Funeral Procession in High Road, Laindon.

This photo was recently published on the Basildon Heritage website with an appeal for any information.

I believe this was the funeral of Mr Thomas Matthew Collings who died in a motorcycle accident in 1928. I found an article about it in the Chelmsford Chronicle dated 2nd March 1928.

Thomas Matthew Collings was born in 1908 and the family lived at No 1 Debigh Road.

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  • I have one indelible memory concerning Collings’ hardware store. My father never once hit or caned my two brothers or I. (Indeed the only caning I ever had, as a boy, was from Mr Taylor at Langdon Hills School, the details of which can be found elsewhere in these annals.) However, on one occasion, I had committed some particularly grievous crime — the details of which I have long since forgotten — that my father determined I needed a caning. Unfortunately, we did not possess a cane. Giving me a three penny joey, or was it sixpence, he sent me to Collings to buy a cane. Oh the humiliation!! To walk in and ask to buy a cane! It was obvious it was meant for me. Was it one of the Collings family who served me? I do not know. What I do remember is the look I was given. Not a word but a look as if I were guilty of a capital crime and was on my way to Tyburn for a well deserved hanging. Luckily for me, by the time I got home my father had had second thoughts. With a gruff warning, he hung the cane on a clothes hook and warned me that any repetition of said crime and he would use it. The prisoner was reprieved!

    By Alan Davies (12/06/2019)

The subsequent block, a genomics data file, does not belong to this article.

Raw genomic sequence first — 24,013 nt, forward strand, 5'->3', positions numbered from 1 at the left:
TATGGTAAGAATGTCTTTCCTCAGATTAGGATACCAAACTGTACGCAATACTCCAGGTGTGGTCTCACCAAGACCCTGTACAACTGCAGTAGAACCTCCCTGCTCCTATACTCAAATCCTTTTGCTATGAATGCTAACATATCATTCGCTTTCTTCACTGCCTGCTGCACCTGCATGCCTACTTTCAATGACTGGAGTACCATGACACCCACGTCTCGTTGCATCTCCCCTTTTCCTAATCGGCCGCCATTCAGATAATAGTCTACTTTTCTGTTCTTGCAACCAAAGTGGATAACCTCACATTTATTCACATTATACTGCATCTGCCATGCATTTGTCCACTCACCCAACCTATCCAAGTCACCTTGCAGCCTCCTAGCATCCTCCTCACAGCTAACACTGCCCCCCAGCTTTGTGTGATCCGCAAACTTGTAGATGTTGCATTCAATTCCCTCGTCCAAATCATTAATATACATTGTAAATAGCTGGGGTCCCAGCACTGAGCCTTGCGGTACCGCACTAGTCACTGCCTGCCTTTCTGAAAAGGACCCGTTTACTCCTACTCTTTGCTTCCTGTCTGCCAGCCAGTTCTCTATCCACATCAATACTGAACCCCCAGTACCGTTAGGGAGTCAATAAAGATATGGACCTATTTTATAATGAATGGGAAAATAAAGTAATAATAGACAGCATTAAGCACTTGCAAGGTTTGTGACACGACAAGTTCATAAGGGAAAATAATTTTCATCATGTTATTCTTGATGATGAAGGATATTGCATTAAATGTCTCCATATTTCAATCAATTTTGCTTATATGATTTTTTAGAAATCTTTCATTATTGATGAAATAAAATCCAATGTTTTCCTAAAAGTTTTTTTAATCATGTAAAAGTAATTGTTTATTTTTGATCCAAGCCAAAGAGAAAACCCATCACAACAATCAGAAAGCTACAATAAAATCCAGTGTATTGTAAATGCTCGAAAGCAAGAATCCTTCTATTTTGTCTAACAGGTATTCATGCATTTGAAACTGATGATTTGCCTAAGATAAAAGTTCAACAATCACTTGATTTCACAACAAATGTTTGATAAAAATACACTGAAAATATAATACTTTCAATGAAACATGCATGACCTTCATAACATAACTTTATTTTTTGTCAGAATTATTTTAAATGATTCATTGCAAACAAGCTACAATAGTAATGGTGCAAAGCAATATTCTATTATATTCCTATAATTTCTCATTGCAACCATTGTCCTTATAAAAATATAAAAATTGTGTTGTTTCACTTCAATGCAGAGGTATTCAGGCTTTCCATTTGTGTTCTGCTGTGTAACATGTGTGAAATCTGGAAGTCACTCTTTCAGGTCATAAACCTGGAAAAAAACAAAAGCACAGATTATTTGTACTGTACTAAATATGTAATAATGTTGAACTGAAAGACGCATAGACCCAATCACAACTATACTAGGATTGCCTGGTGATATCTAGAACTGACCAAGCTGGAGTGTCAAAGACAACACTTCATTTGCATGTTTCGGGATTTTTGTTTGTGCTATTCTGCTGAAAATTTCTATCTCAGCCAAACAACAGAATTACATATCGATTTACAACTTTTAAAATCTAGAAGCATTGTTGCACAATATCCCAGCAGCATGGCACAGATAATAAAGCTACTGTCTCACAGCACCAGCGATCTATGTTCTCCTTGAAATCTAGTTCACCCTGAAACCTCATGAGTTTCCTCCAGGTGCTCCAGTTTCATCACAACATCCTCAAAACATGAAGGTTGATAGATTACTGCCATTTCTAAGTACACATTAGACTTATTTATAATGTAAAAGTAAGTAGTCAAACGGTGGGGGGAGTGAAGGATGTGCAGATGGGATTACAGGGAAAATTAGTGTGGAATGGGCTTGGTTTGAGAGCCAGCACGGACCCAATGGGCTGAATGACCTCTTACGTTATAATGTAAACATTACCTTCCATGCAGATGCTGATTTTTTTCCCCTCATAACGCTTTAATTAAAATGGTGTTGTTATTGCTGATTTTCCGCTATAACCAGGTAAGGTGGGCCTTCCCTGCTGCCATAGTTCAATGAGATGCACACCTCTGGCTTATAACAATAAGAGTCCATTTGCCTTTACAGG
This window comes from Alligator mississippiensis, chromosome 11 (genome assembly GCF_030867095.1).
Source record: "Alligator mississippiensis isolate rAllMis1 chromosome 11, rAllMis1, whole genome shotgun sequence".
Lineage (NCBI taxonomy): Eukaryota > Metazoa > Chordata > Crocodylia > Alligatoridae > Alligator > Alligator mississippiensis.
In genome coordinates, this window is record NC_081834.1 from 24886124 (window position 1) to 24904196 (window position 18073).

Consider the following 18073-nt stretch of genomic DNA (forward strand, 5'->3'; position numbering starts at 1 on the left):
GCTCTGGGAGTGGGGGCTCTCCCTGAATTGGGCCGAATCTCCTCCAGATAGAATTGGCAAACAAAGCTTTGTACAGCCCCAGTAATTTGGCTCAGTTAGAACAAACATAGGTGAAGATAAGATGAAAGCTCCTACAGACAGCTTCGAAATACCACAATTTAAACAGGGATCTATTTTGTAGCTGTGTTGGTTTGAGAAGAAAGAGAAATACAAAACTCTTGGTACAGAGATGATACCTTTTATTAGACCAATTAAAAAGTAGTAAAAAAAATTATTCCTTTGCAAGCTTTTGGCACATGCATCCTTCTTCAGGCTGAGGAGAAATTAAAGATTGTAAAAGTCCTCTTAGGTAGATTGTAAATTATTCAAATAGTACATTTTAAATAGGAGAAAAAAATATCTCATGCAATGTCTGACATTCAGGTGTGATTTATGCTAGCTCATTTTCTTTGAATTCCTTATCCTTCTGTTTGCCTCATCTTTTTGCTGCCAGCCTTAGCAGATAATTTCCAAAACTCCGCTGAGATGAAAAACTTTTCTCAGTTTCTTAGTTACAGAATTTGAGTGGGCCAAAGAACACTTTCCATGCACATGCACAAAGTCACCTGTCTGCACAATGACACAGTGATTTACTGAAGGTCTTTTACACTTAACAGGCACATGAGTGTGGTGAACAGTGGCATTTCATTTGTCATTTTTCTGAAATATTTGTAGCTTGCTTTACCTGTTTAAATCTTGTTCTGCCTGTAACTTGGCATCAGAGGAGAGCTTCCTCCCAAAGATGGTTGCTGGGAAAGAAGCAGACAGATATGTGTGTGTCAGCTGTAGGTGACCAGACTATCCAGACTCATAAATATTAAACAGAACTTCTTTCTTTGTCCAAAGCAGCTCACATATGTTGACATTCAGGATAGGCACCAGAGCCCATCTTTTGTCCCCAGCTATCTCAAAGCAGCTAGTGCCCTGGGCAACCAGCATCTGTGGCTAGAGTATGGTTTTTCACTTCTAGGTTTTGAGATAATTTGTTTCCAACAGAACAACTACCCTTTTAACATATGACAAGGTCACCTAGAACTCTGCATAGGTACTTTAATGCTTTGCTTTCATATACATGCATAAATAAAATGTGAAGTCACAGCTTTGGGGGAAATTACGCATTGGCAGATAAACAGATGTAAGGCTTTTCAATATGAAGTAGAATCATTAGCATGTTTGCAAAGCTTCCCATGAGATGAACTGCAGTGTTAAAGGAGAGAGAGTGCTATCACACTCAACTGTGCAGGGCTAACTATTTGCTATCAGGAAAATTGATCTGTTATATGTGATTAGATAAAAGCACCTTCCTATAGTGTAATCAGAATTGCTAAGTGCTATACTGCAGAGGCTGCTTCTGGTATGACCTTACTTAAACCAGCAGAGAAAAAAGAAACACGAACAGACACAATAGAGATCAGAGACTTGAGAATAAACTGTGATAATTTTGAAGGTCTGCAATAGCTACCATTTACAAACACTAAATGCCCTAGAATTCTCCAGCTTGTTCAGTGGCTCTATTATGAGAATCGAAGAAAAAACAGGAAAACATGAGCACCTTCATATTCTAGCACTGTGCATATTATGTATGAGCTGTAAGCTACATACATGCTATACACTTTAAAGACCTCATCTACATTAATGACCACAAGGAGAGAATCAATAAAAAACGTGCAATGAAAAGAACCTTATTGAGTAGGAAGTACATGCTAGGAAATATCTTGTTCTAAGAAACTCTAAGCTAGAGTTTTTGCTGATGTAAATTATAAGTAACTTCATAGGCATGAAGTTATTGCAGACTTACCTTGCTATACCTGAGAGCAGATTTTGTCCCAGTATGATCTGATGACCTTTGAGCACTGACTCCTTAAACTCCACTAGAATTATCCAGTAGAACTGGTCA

• There are several intriguing factors surrounding this post. The RAF was only formed in 1918 by the government combining the Royal Flying Corps with the Royal Naval Air Service. After WW1 there were calls to disband the still temporary RAF completely. Many thought it now totally unnecessary and a needless expense. The total numbers of men, aircraft, and air bases were dramatically reduced. The RAF kept itself in the public eye by staging the annual Hendon Air Show and competing for the Schneider Trophy — an annual air racing competition. I do not know the minimum age requirement to join the RAF at this time but it could not have been younger than eighteen. Presumably the competition to be accepted must have been fierce. Thomas Collings was nineteen when he died. He must have been accepted into the RAF only a short time before he his death.

    Editor:. The above is correct. The online Royal Air Force Airmen Records, 1918-1940 records show Thomas Matthew Collings’ service date as 11th October 1927, service No. 507400.

    By Alan Davies (10/06/2019)

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